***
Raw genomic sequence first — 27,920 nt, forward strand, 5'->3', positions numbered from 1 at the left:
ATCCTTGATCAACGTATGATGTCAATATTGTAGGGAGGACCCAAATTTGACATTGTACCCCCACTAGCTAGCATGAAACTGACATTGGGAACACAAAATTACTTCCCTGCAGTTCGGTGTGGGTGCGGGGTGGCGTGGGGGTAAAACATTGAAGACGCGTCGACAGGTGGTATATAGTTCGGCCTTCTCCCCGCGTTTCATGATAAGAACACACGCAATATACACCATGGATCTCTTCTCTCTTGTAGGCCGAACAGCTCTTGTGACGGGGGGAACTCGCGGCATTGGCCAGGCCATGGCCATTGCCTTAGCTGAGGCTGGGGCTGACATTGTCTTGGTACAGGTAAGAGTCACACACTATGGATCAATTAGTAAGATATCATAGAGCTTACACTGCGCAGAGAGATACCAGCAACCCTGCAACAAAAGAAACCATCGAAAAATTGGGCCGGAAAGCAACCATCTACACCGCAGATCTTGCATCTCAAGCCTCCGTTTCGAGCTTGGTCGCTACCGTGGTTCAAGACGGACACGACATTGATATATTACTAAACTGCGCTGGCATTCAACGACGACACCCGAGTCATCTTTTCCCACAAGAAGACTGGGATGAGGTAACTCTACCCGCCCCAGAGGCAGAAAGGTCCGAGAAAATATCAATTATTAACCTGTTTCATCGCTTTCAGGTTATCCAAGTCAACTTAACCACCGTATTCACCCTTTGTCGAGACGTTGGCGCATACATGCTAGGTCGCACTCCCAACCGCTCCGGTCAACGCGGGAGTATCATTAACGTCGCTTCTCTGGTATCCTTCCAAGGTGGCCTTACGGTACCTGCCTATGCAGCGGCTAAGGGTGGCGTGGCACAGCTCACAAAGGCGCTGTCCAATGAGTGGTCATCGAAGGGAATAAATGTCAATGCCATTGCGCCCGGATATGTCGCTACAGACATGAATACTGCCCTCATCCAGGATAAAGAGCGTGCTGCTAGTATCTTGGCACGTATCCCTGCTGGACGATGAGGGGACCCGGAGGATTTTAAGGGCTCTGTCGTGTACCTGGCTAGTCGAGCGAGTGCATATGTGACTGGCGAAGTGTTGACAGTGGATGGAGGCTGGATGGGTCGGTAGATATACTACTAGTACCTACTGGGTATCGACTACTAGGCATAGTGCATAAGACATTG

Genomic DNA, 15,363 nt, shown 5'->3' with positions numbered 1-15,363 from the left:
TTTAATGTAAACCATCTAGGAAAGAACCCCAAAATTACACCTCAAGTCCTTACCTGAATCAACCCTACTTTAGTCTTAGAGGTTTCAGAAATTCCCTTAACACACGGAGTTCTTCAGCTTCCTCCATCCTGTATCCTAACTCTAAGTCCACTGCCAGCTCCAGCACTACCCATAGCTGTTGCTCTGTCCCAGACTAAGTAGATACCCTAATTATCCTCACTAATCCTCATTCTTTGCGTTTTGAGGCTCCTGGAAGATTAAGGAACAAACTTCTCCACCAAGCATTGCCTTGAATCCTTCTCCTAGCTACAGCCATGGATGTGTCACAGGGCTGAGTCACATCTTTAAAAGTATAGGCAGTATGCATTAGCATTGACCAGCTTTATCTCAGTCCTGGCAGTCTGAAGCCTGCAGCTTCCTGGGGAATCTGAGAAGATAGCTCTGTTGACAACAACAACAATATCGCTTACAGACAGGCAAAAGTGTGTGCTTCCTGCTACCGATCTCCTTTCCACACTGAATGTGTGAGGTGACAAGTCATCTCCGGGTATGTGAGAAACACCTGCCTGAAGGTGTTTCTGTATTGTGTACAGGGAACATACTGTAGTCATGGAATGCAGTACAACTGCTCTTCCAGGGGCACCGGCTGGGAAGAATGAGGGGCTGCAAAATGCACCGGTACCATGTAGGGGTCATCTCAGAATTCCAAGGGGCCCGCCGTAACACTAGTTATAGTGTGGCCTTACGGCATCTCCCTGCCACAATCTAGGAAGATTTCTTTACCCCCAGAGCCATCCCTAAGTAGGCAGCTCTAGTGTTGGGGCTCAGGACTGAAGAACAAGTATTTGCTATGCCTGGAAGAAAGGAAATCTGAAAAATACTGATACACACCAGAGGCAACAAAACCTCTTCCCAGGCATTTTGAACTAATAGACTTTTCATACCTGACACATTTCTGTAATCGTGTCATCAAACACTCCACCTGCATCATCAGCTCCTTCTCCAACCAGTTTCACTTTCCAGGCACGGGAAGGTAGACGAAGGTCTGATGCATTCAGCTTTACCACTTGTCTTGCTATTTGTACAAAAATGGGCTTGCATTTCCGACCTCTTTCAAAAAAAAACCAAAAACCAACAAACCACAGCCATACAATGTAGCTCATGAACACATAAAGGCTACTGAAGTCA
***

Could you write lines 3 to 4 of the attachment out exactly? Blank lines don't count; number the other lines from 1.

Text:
Genomic DNA, 15,363 nt, shown 5'->3' with positions numbered 1-15,363 from the left:
TTTAATGTAAACCATCTAGGAAAGAACCCCAAAATTACACCTCAAGTCCTTACCTGAATCAACCCTACTTTAGTCTTAGAGGTTTCAGAAATTCCCTTAACACACGGAGTTCTTCAGCTTCCTCCATCCTGTATCCTAACTCTAAGTCCACTGCCAGCTCCAGCACTACCCATAGCTGTTGCTCTGTCCCAGACTAAGTAGATACCCTAATTATCCTCACTAATCCTCATTCTTTGCGTTTTGAGGCTCCTGGAAGATTAAGGAACAAACTTCTCCACCAAGCATTGCCTTGAATCCTTCTCCTAGCTACAGCCATGGATGTGTCACAGGGCTGAGTCACATCTTTAAAAGTATAGGCAGTATGCATTAGCATTGACCAGCTTTATCTCAGTCCTGGCAGTCTGAAGCCTGCAGCTTCCTGGGGAATCTGAGAAGATAGCTCTGTTGACAACAACAACAATATCGCTTACAGACAGGCAAAAGTGTGTGCTTCCTGCTACCGATCTCCTTTCCACACTGAATGTGTGAGGTGACAAGTCATCTCCGGGTATGTGAGAAACACCTGCCTGAAGGTGTTTCTGTATTGTGTACAGGGAACATACTGTAGTCATGGAATGCAGTACAACTGCTCTTCCAGGGGCACCGGCTGGGAAGAATGAGGGGCTGCAAAATGCACCGGTACCATGTAGGGGTCATCTCAGAATTCCAAGGGGCCCGCCGTAACACTAGTTATAGTGTGGCCTTACGGCATCTCCCTGCCACAATCTAGGAAGATTTCTTTACCCCCAGAGCCATCCCTAAGTAGGCAGCTCTAGTGTTGGGGCTCAGGACTGAAGAACAAGTATTTGCTATGCCTGGAAGAAAGGAAATCTGAAAAATACTGATACACACCAGAGGCAACAAAACCTCTTCCCAGGCATTTTGAACTAATAGACTTTTCATACCTGACACATTTCTGTAATCGTGTCATCAAACACTCCACCTGCATCATCAGCTCCTTCTCCAACCAGTTTCACTTTCCAGGCACGGGAAGGTAGACGAAGGTCTGATGCATTCAGCTTTACCACTTGTCTTGCTATTTGTACAAAAATGGGCTTGCATTTCCGACCTCTTTCAAAAAAAAACCAAAAACCAACAAACCACAGCCATACAATGTAGCTCATGAACACATAAAGGCTACTGAAGTCA